In several towns like Londonderry, New Hampshire and Rowley, Massachusetts, residents ran to the homes of their ministers for comfort. The reverend in Rowley, whose home could not hold all of the congregants, opened the meetinghouse where they all prayed through the night.
More aftershocks continued through the night. When morning dawned, the damage could be assessed. Although dishes were shattered and some chimneys required rebuilding, “Not a wooden house was broken nor a person or animal injured.”
The earthquake of 1727 did have a significant impact on the terrain and on the underground springs and wells, however. The ground beneath some marshland was raised up so much as to become unfit for its native grasses, but useable for farming. Well water was often changed for the better but one well took seven days to become sweet and pure after the trembling of the earth had caused the underground liquid to have an offensive stench.
In Newbury, Massachusetts, large fissures opened up in the ground and some feared the earth would swallow them up.
The real impact of the earthquake was in the minds and spirits of the citizenry of New England. Many believed it was divine judgement for their sins and clergy preached that it was “a loud call to the whole land to repent and fear and give glory to God.”
In a sermon to his congregation in Hampton, N.H., Reverend Nathaniel Gookin said, “All of us saw necessity of looking to God for his favor and protection; and I would hope that many did, not only look to God in that time of their distress, but did truly and heartily return to him.”
Reverend Cotton Mather wrote an “Awakening” speech, and delivered it to the inhabitants of Boston, “…who assembled the next morning in a very great congregation for the proper exercise of religion on such a Solemn Occasion.” (From an ad for a copy of the pamphlet, “sold by Samuel Kneeland at his shop in King St.”) Reverend Mather wrote, “Let the natural causes of earthquake be what the wise men of enquiry please, they and their causes are still under the government of Him that is God of nature.”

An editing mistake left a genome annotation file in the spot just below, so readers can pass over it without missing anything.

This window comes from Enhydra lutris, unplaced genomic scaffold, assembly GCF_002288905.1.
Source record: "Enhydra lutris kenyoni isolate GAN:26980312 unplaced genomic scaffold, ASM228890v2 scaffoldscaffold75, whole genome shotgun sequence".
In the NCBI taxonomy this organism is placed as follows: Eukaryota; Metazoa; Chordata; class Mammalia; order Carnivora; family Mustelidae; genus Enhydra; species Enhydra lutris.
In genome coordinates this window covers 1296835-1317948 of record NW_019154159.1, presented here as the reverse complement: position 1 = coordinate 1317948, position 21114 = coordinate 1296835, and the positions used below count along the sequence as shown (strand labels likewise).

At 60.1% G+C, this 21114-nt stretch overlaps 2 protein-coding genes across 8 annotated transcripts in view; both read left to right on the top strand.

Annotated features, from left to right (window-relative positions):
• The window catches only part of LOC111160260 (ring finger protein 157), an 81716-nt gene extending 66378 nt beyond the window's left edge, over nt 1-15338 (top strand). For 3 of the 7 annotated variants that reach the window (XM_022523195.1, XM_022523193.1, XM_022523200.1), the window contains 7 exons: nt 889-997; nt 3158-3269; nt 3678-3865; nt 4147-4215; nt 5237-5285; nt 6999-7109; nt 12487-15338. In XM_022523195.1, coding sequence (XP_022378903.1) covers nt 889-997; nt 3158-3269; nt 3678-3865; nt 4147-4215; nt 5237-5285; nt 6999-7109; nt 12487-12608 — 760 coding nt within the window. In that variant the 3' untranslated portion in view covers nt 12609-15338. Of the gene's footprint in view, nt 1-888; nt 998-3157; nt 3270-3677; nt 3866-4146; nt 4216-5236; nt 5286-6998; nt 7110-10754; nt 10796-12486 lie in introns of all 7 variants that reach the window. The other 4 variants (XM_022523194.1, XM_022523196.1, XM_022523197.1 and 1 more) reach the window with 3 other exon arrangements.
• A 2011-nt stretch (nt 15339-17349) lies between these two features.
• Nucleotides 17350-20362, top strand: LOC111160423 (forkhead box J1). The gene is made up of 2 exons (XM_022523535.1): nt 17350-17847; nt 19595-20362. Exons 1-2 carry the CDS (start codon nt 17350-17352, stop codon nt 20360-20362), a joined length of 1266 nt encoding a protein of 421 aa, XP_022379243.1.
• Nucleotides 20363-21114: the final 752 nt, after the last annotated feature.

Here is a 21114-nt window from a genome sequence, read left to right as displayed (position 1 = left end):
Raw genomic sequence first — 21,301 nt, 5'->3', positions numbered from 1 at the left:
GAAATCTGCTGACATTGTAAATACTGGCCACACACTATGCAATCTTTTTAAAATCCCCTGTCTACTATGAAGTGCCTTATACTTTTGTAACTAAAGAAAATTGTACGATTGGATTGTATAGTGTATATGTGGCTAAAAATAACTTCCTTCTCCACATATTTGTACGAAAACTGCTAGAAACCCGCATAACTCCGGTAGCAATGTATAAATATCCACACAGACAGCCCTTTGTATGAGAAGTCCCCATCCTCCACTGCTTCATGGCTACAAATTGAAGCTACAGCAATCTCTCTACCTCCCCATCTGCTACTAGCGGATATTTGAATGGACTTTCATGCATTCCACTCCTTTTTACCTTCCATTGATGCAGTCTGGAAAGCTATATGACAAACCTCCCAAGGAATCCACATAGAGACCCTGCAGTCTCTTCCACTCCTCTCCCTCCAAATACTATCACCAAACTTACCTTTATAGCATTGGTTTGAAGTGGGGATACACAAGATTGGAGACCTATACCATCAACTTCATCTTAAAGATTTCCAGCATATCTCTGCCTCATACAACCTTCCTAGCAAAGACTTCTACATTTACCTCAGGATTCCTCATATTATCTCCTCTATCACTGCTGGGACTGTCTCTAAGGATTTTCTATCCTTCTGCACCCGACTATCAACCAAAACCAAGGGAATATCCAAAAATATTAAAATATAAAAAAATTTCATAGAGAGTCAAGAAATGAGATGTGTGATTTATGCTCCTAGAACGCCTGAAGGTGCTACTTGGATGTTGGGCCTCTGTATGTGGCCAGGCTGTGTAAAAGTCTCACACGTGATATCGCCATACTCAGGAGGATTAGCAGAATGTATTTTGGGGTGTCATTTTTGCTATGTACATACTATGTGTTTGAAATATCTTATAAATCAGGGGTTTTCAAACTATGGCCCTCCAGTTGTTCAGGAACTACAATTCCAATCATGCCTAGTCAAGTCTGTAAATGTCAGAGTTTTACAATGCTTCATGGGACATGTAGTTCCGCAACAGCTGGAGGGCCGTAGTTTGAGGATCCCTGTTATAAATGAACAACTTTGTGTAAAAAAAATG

Town leaders in Medford, Massachusetts declared a day of fasting and prayer and churches throughout New England were filled, some beyond capacity.
“Many who had before cared nothing for a religious life became penitent and devout.” Some became truly reformed. “But in too many cases, when their fears were gone, the religious thoughts and habits of the people lost their hold on them.” (Perley)
More aftershocks continued in the northeast through December and, up until that time, was the severest known earthquake in New England.
Next time I visit my home state, I’ll be a tad more aware of rumbles and trembles and I’ll pray that the next Great Earthquake does not find me in a Boston subway. J
To view the New England Seismic Network from Weston Observatory at Boston College, click here
Elaine Marie Cooper is the award-winning author of Fields of the Fatherless and Bethany’s Calendar. Her latest release (Saratoga Letters) was finalist in Historical Romance in both the Selah Awards and Next Generation Indie Book Awards. She penned the three-book Deer Run Saga and has been published in numerous magazines and anthologies. She freely admits to being a history geek. Look for her upcoming series, entitled Dawn of America, set in Revolutionary War Connecticut. The first two books are entitled War's Respite and Love's Kindling. You can visit her site at www.elainemariecooper.com